The Use of Segmental and Suprasegmental Sequencing Skills to Differentiate Children With and Without Childhood Apraxia of Speech: Protocol for a Comparative Accuracy Study

Min Ney Wong (Corresponding Author), Eddy C.H. Wong, Shelley L. Velleman

Research output: Journal article publicationJournal articleAcademic researchpeer-review


Background: Childhood apraxia of speech (CAS) is a motor-based speech sound disorder (SSD) with a core impairment in the planning and programming of spatiotemporal parameters of speech movement sequences. CAS may cause deficits in both segmental and suprasegmental components of speech, and it can severely affect children's ability to speak intelligibly and communicate effectively and impact their quality of life. Assessment tasks, such as the maximum performance tasks (MPT) and Syllable Repetition Task (SRT), examine children's segmental sequencing skills to assist with the diagnosis of CAS. In Hong Kong, although the MPT and SRT have been used clinically to diagnose CAS in Cantonese-speaking children, their validity has not been reported. There is an urgent need for such investigations. Suprasegmentally, lexical stress errors have been reported as a consensual feature and to aid in the diagnosis of CAS. However, there are challenges in diagnosing CAS in children who speak tonal languages like Cantonese. A recent study has reported lexical tone errors in Cantonese-speaking children with CAS. Furthermore, deficits in pitch-variation skills were found in Cantonese-speaking children with CAS using a tone sequencing task (TST). It is hypothesized that there is a universal deficit in pitch-variation skills among tonal and nontonal language speakers with CAS. Further investigations of pitch-variation skills using the TST in Cantonese-speaking children with CAS may shed light on suprasegmental deficits in tonal languages and contribute to the development of a valid diagnostic tool for CAS in children who speak other tonal languages, such as Vietnamese, Thai, and Mandarin. Objective: This study aims to examine the diagnostic potential of the MPT, SRT, and TST in diagnosing Cantonese-speaking children with CAS and to investigate pitch-variation skills in Cantonese-speaking children with and without CAS. Methods: A total of 25 children with CAS and 3 groups of age- and gender-matched controls (non-CAS SSD only group, non-CAS SSD co-occurring with language impairment group, and typical development group) will be recruited. All participants will perform the MPT, SRT, and TST measures. Their performances on these tools will be perceptually judged and acoustically measured. Results: Data collection will last from January 1, 2022, to October 30, 2023. As of August 2022, the project has recruited 4 children in the CAS group, 21 children in the non-CAS SSD group, 4 children in the speech and language impairment group, and 53 children in the typical development group. Conclusions: It is anticipated that Cantonese-speaking children with CAS will have poorer pitch-variation skills than the control groups and that the MPT, SRT, and TST will be appropriate diagnostic tools for identifying CAS in Cantonese-speaking children. The project will benefit the field of speech-language pathology locally and internationally, with short- and long-term impacts.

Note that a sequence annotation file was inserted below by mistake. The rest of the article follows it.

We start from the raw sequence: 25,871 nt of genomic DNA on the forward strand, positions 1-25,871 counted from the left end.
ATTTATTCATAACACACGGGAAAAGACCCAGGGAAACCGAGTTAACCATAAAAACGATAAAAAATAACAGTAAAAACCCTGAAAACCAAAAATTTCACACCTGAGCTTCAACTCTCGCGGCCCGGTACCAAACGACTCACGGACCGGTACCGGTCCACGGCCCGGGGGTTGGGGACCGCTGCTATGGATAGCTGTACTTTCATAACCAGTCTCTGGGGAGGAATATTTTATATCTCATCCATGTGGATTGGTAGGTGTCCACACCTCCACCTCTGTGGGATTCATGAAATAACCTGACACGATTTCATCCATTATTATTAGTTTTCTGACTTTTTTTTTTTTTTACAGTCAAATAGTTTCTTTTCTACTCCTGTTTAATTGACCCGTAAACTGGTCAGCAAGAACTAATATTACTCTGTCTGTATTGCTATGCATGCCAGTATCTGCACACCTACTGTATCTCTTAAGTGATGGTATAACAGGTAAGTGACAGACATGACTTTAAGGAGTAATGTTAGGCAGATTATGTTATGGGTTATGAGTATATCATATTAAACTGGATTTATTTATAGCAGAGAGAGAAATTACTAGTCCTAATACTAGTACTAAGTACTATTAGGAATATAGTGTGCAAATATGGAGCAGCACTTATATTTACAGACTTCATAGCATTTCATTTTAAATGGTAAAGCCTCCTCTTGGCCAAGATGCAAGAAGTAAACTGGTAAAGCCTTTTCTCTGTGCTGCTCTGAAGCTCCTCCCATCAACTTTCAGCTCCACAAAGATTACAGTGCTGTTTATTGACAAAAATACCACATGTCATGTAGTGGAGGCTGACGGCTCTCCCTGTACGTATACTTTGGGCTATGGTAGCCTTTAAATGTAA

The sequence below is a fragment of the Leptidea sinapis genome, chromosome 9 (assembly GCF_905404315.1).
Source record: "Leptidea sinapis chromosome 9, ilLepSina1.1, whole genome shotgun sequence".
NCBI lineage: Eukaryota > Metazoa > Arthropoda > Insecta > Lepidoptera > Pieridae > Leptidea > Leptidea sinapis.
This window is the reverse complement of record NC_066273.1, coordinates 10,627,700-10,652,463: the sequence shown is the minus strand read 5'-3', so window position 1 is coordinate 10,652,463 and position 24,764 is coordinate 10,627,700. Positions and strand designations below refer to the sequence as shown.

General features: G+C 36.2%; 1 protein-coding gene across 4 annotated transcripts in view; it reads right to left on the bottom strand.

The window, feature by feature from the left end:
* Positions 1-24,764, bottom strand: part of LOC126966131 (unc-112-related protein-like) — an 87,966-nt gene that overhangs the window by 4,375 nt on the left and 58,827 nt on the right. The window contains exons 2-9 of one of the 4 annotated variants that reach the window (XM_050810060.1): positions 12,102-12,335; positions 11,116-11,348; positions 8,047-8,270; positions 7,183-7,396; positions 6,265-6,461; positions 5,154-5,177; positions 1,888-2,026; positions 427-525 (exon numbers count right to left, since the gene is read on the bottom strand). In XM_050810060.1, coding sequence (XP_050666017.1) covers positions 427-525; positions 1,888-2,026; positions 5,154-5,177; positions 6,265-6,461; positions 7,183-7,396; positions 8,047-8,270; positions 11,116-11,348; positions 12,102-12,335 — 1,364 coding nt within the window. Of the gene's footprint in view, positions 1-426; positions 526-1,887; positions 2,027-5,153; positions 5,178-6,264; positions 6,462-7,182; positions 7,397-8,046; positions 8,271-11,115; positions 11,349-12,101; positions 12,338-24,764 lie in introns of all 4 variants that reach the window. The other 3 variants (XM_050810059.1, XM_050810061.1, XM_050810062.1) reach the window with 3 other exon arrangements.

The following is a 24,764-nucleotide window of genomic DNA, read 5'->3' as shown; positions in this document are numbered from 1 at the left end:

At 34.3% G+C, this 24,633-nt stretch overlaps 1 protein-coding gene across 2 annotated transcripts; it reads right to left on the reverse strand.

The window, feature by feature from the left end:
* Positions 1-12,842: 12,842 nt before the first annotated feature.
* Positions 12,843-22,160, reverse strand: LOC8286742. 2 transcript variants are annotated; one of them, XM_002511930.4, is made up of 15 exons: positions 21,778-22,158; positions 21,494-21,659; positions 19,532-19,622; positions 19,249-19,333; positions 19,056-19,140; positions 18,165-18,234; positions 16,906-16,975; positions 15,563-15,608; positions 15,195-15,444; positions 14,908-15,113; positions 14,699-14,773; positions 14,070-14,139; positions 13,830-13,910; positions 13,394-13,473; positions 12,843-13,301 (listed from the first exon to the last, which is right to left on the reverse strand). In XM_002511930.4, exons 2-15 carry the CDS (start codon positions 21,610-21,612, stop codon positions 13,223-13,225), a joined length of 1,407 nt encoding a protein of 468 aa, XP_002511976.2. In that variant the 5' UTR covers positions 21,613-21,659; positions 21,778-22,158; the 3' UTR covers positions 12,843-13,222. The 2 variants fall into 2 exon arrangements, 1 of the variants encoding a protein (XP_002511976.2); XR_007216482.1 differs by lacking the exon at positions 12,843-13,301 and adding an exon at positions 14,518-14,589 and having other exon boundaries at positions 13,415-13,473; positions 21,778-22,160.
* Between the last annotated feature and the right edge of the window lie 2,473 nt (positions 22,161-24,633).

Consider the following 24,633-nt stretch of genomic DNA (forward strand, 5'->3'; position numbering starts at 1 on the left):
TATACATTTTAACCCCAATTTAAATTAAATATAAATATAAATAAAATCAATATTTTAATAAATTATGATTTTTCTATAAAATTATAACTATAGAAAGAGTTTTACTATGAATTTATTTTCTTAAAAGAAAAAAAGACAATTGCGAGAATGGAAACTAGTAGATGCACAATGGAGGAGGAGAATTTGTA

Original languageEnglish
Article numbere40465
JournalJMIR Research Protocols
Issue number10
Publication statusPublished - 4 Oct 2022


  • childhood apraxia of speech
  • diagnosis
  • pitch variation

ASJC Scopus subject areas

  • General Medicine


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